In the past year, McGregor says he has learned to become a better leader in part thanks to the team’s assistant coach, Mike Foligno.

Foligno was captain of the Buffalo Sabres and played more than 1,000 games in the National Hockey League scoring 355 goals.

“Mike has so much knowledge and experience, and I think, especially for myself, in the past year, he's been an excellent resource in terms of helping me grow as a leader.”

Foligno even connected McGregor to his son Nick who recently captained the NHL’s Columbus Blue Jackets and has plans to connect the team to other NHL players.

BATTLE ROYALE: (L) Tyler McGregor of Canada clashes for the puck with Rico Roman of the United States in the Para Ice Hockey gold medal game at 2018 PyeongChang 2018 Paralympic Winter Games.
BATTLE ROYALE: Tyler McGregor clashes for the puck with Rico Roman of the United States in the Para Ice Hockey gold medal game at the 2018 PyeongChang Paralympic Winter Games.


Foligno says, he’s trying to help McGregor and the team leave “no stone unturned” so they’ve prepared for every situation they could face at the Games.

When it comes to McGregor, Foligno says the captain is an intense and passionate player with a tremendous work ethic. But in those pressure-packed situations at the Paralympics, he says, McGregor needs to think about more than just himself to lead the team.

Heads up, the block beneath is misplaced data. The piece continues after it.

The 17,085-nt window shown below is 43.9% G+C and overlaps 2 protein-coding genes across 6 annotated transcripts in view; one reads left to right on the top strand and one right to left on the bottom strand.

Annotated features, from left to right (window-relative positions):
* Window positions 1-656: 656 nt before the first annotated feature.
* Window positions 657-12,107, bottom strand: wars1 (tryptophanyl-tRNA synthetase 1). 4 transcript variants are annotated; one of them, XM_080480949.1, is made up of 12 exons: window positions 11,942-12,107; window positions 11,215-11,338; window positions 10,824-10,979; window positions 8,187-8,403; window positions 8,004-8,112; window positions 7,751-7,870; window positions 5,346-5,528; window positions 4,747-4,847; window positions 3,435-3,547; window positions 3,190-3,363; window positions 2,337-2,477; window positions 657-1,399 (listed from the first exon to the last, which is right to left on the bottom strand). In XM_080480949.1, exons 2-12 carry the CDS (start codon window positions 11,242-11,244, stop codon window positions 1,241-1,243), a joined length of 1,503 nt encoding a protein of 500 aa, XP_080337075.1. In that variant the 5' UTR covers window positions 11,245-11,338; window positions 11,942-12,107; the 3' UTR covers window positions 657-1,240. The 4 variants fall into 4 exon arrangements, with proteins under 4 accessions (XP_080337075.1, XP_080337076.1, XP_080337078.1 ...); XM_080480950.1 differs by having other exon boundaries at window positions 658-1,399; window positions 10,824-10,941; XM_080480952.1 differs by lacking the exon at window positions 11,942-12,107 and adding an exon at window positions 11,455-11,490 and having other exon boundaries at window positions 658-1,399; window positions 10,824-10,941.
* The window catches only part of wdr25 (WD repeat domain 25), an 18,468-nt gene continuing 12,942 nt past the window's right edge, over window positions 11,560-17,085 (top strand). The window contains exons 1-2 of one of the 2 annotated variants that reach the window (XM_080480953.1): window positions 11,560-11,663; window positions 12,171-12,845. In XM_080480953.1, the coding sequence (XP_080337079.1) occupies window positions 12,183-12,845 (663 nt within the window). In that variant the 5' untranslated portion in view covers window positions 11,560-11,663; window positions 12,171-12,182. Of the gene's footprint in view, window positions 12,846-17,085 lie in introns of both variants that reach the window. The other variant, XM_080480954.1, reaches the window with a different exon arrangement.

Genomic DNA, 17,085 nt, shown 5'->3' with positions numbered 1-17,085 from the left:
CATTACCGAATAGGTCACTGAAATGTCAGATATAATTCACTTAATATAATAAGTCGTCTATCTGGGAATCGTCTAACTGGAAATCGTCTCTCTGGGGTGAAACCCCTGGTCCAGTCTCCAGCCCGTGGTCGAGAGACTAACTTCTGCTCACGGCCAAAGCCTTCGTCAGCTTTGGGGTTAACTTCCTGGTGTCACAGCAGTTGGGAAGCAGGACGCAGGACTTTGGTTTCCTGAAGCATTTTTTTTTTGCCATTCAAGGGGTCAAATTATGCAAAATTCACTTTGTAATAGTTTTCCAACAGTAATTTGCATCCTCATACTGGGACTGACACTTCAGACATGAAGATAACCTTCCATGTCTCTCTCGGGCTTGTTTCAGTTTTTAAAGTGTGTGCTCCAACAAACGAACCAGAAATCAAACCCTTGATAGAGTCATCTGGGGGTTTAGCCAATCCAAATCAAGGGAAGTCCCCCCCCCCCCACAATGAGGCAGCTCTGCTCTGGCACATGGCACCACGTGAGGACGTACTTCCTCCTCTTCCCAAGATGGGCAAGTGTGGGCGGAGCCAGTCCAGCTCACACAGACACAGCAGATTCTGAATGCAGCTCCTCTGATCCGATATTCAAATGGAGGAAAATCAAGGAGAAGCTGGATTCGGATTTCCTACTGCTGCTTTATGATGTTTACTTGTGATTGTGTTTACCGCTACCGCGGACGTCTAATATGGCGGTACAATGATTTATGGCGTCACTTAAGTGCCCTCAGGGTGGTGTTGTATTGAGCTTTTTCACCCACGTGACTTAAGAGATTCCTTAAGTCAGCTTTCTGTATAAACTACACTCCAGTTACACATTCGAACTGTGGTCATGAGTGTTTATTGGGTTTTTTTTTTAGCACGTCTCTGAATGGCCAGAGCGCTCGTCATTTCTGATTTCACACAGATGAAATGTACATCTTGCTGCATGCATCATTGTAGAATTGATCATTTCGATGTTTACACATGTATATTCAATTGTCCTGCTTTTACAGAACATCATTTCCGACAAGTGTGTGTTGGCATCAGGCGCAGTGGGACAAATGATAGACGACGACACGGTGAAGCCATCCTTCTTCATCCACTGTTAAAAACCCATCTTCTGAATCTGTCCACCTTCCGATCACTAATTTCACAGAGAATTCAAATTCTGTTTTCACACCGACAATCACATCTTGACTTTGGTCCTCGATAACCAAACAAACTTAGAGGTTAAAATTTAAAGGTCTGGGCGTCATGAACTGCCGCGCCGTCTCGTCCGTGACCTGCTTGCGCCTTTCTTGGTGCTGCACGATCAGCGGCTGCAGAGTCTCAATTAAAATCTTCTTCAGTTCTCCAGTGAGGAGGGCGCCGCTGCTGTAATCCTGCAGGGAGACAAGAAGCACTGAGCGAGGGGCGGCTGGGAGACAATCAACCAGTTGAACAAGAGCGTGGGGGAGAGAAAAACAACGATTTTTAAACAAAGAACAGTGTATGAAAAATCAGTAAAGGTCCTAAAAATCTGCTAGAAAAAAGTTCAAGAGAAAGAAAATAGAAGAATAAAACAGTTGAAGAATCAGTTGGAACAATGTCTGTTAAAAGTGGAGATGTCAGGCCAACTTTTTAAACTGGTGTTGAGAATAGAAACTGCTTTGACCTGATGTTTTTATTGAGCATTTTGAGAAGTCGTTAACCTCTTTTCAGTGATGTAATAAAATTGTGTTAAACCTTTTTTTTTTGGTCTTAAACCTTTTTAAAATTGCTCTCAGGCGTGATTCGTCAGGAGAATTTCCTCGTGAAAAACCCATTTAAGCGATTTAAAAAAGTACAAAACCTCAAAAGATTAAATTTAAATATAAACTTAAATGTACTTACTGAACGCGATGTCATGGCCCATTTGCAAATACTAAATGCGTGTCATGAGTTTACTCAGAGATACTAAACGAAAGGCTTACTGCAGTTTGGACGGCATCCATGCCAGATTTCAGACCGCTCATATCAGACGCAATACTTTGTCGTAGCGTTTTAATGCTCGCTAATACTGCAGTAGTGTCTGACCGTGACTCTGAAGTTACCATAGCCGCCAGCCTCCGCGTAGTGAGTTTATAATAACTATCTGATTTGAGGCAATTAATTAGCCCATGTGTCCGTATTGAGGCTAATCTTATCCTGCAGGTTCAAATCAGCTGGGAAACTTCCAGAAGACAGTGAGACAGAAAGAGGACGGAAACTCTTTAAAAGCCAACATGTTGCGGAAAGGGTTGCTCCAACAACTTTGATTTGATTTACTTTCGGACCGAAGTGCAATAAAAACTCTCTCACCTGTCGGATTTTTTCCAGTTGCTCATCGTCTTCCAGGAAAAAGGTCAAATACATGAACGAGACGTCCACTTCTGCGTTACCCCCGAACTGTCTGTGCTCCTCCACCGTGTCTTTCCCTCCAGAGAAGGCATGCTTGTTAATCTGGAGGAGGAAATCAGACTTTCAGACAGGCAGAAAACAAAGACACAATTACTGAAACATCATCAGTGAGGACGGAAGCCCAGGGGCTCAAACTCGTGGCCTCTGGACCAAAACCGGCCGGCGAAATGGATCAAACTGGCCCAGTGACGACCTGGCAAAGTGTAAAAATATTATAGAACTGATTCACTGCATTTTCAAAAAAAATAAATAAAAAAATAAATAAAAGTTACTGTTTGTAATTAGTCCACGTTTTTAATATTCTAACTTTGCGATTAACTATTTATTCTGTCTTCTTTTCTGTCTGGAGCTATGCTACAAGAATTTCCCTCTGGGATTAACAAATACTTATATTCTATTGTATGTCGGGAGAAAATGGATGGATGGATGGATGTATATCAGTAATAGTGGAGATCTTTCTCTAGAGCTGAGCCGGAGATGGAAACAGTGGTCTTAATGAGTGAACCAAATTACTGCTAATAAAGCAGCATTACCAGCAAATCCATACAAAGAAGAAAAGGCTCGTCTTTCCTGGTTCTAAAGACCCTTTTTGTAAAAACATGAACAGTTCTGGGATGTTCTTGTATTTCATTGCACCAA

“You need to be in control of your game and in control of your emotions. That will help you to be able to sometimes outlast your opponent.”

“Mike’s a great resource we can lean on as we get into these important games in Beijing. He's been in plenty of pressure-packed situations. That's a pretty valuable thing to have a calming presence for a young group, someone who's gone through all this before,” McGregor says.


Foligno helps run the Canadian team’s power play and draws up with different plays they can utilise to put pressure on their opponents and put the puck in the net.

Foligno says, watching the Para Ice Hockey team from behind the bench, he’s been impressed with some of the unique elements of the game.

“You’ve got players who are able to work the puck and shoot the puck with both hands,” Foligno says, adding, “We’ve got some players on our team who can shoot almost a 100 miles an hour. It’s incredible that you can do that with one hand.”

Even the body contact and how physical the game is sticks out for Foligno.

“In the NHL when you play, there’s some shifts where you might not get hit. But (in Para Ice Hockey), there’s almost a guarantee that every shift there’s going to be body contact.”

Foligno adds, the Canadian team was inspired to see their women’s hockey team beat the US at the Olympics in Beijing for the first time since 2014. He says, the Para Ice Hockey team is hoping to play with that same passion in Beijing. 

McGregor says, he’s ready for that. “It’s going to take everything we have. I don’t necessarily know the secret ingredient. But we are so close. That’s the way sports should be.”